Also, one other comment: currently, StructOf only allows promoting methods from the first field, but it could be generalized slightly to allowing promoting methods of any field with offset==0. This would allow methods from multiple zero-width types to be promoted.

@gopherbot
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@gopherbot gopherbot commented Jun 27, 2018

Change https://golang.org/cl/121316 mentions this issue: reflect: prevent additional StructOf embedded method cases

gopherbot pushed a commit that referenced this issue Jun 27, 2018
The current implementation does not generate wrappers for methods of
embedded non-interface types. We can only skip the wrapper if
kindDirectIface of the generated struct type matches kindDirectIface
of the embedded type. Panic if that is not the case.

It would be better to actually generate wrappers, but that can be done
later.

Updates #15924
Fixes #24782

Change-Id: I01f5c76d9a07f44e1b04861bfe9f9916a04e65ca
Reviewed-on: https://go-review.googlesource.com/121316
Reviewed-by: Brad Fitzpatrick <bradfitz@golang.org>
@cosmos72
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@cosmos72 cosmos72 commented Dec 26, 2018

while implementing reflect.NamedOf, I noticed that reflect.StructOf creates wrapper methods for embedded interfaces, and I was surprised that declaring methods at runtime would simply require calling reflect.MakeFunc (see https://github.com/golang/go/blob/master/src/reflect/type.go#L2386).

Alas, it seems not.

The following example crashes with SIGSEGV on both my local Go 1.11.4 installation and on playground https://play.golang.org/p/jny1YKZsHlp

package main

import (
	"fmt"
	"reflect"
)

type MyInt int

func (n MyInt) String() string {
	return fmt.Sprint("MyInt(value = ", int(n), ")")
}

func main() {
	embed()
	embed_reflect()
}

func embed() {
	type S = struct {
		fmt.Stringer
	}
	s := S{
		MyInt(3),
	}
	fmt.Println(s.Stringer.String()) // works, prints 3

	var i fmt.Stringer = s
	fmt.Println(i.String()) // works, prints 3
}

func embed_reflect() {
	tstringer := reflect.TypeOf((*fmt.Stringer)(nil)).Elem()

	t := reflect.StructOf(
		[]reflect.StructField{
			reflect.StructField{
				Name:      tstringer.Name(),
				Type:      tstringer,
				Anonymous: true,
			},
		},
	)
	v := reflect.New(t).Elem()
	v.Field(0).Set(reflect.ValueOf(MyInt(4)))

        i := v.Field(0).Interface().(fmt.Stringer)
	fmt.Println(i.String()) // works, prints 4

	i = v.Interface().(fmt.Stringer)
	fmt.Println(i.String()) // crashes
}

on my local Go 1.11.4, the output is:

MyInt(value = 3)
MyInt(value = 3)
MyInt(value = 4)
unexpected fault address 0xc00000a080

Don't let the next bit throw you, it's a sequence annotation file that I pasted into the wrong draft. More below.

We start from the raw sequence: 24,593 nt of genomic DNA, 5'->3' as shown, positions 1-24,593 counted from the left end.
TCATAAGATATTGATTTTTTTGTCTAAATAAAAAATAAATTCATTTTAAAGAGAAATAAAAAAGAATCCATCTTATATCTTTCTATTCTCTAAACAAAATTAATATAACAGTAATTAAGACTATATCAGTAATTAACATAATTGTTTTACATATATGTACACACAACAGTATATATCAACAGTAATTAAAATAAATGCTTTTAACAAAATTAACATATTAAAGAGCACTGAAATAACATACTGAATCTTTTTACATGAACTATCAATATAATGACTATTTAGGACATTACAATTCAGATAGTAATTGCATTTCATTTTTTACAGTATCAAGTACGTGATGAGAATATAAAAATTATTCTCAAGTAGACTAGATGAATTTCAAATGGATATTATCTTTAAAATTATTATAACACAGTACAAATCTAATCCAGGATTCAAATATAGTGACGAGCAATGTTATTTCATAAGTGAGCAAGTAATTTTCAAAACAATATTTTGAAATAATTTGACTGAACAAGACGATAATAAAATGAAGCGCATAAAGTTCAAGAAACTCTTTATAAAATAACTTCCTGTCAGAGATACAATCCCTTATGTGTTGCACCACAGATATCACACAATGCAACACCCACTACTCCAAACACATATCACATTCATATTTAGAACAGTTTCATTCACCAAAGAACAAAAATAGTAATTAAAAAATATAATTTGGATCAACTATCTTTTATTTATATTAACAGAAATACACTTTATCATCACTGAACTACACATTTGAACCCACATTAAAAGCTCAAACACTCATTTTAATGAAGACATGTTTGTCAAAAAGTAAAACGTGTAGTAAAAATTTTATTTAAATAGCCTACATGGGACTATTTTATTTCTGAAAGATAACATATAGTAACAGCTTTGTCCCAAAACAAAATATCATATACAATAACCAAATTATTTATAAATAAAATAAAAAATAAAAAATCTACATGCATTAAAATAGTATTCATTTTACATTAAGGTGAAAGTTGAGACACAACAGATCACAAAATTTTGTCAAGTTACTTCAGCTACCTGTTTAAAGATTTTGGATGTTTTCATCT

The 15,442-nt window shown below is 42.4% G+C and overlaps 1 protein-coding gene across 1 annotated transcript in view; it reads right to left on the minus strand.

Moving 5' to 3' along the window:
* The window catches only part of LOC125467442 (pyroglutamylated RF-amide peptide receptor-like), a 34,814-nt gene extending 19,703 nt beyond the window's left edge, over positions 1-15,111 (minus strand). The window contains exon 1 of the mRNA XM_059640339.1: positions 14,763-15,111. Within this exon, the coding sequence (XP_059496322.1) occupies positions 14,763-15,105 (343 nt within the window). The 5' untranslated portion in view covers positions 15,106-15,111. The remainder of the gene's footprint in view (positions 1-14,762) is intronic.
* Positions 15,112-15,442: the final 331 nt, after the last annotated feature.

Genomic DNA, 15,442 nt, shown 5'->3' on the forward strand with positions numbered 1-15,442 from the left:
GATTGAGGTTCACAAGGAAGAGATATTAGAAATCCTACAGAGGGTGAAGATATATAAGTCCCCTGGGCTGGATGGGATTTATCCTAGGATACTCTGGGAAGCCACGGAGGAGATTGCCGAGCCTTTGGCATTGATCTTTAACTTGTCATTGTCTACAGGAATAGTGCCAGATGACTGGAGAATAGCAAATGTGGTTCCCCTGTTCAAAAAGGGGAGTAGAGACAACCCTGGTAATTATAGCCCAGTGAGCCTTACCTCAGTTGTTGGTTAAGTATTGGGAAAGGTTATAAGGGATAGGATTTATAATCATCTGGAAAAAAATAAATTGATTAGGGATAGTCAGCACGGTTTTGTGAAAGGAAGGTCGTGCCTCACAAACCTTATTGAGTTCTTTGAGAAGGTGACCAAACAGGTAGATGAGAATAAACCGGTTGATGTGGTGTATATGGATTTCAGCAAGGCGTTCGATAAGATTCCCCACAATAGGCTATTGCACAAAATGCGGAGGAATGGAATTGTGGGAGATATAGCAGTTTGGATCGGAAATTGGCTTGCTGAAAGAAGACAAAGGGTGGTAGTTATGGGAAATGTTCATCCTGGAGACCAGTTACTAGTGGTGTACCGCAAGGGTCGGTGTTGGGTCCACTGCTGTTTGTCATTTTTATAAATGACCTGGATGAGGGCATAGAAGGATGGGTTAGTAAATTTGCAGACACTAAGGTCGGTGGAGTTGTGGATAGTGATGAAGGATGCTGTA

fatal error: fault
[signal SIGSEGV: segmentation violation code=0x2 addr=0xc00000a080 pc=0xc00000a080]

goroutine 1 [running]:
runtime.throw(0x4eebf7, 0x5)
	/usr/local/go/src/runtime/panic.go:608 +0x72 fp=0xc000055e00 sp=0xc000055dd0 pc=0x4288a2
runtime.sigpanic()
	/usr/local/go/src/runtime/signal_unix.go:397 +0x275 fp=0xc000055e50 sp=0xc000055e00 pc=0x43b7f5
main.embed_reflect()
	/home/max/go/src/github.com/cosmos72/gomacro/_example/namedof.go:51 +0x386 fp=0xc000055f88 sp=0xc000055e50 pc=0x4b5486
main.main()
	/home/max/go/src/github.com/cosmos72/gomacro/_example/namedof.go:16 +0x25 fp=0xc000055f98 sp=0xc000055f88 pc=0x4b4f65
runtime.main()
	/usr/local/go/src/runtime/proc.go:201 +0x207 fp=0xc000055fe0 sp=0xc000055f98 pc=0x42a217
runtime.goexit()
	/usr/local/go/src/runtime/asm_amd64.s:1333 +0x1 fp=0xc000055fe8 sp=0xc000055fe0 pc=0x452a31

on playground https://play.golang.org/p/jny1YKZsHlp the output is instead:

MyInt(value = 3)
MyInt(value = 3)
MyInt(value = 4)
panic: runtime error: invalid memory address or nil pointer dereference
[signal SIGSEGV: segmentation violation code=0xffffffff addr=0x0 pc=0x40c0e0]

goroutine 1 [running]:
main.embed_reflect()
	/tmp/sandbox101416977/main.go:51 +0x400
main.main()
	/tmp/sandbox101416977/main.go:16 +0x40

I would expect that either reflect.StructOf fails (due to unsupported interface embedding) or that its returned type does not implement fmt.Stringer - I was surely not expecting that the method call crashes at runtime.

@mihaiav
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@mihaiav mihaiav commented Jan 18, 2019

83092a4#diff-cdbb65f700222dd514ff85e972c88be2R2470 broke my program after I've updated the Go version.

I didn't use any of the the struct methods. The struct was built only to create dynamic data structures matching a specific format when encoded with various encoders such encoding/json.

@ianlancetaylor
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@ianlancetaylor ianlancetaylor commented Jan 18, 2019

@mihaiav I'm sorry that happened but given the choice between "incorrectly claim we did what the program requested" and "give an error" I think it's better to give an error.

You should be able to fix your program by making a regular field rather than an embedded field.

@lestrrat
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@lestrrat lestrrat commented Feb 12, 2020

I was reading https://groups.google.com/forum/#!topic/golang-nuts/e9ij7B_c5DE and thought this interesting, so I wrote some test cases: https://play.golang.org/p/Z93JIKEpkgv https://play.golang.org/p/C8nTXcQ7UUN

Seems like if
(1) The wrapper type is given as value
(2) The embedded type is a value
(3) But the method receiver (in the embedded type) is declared as a pointer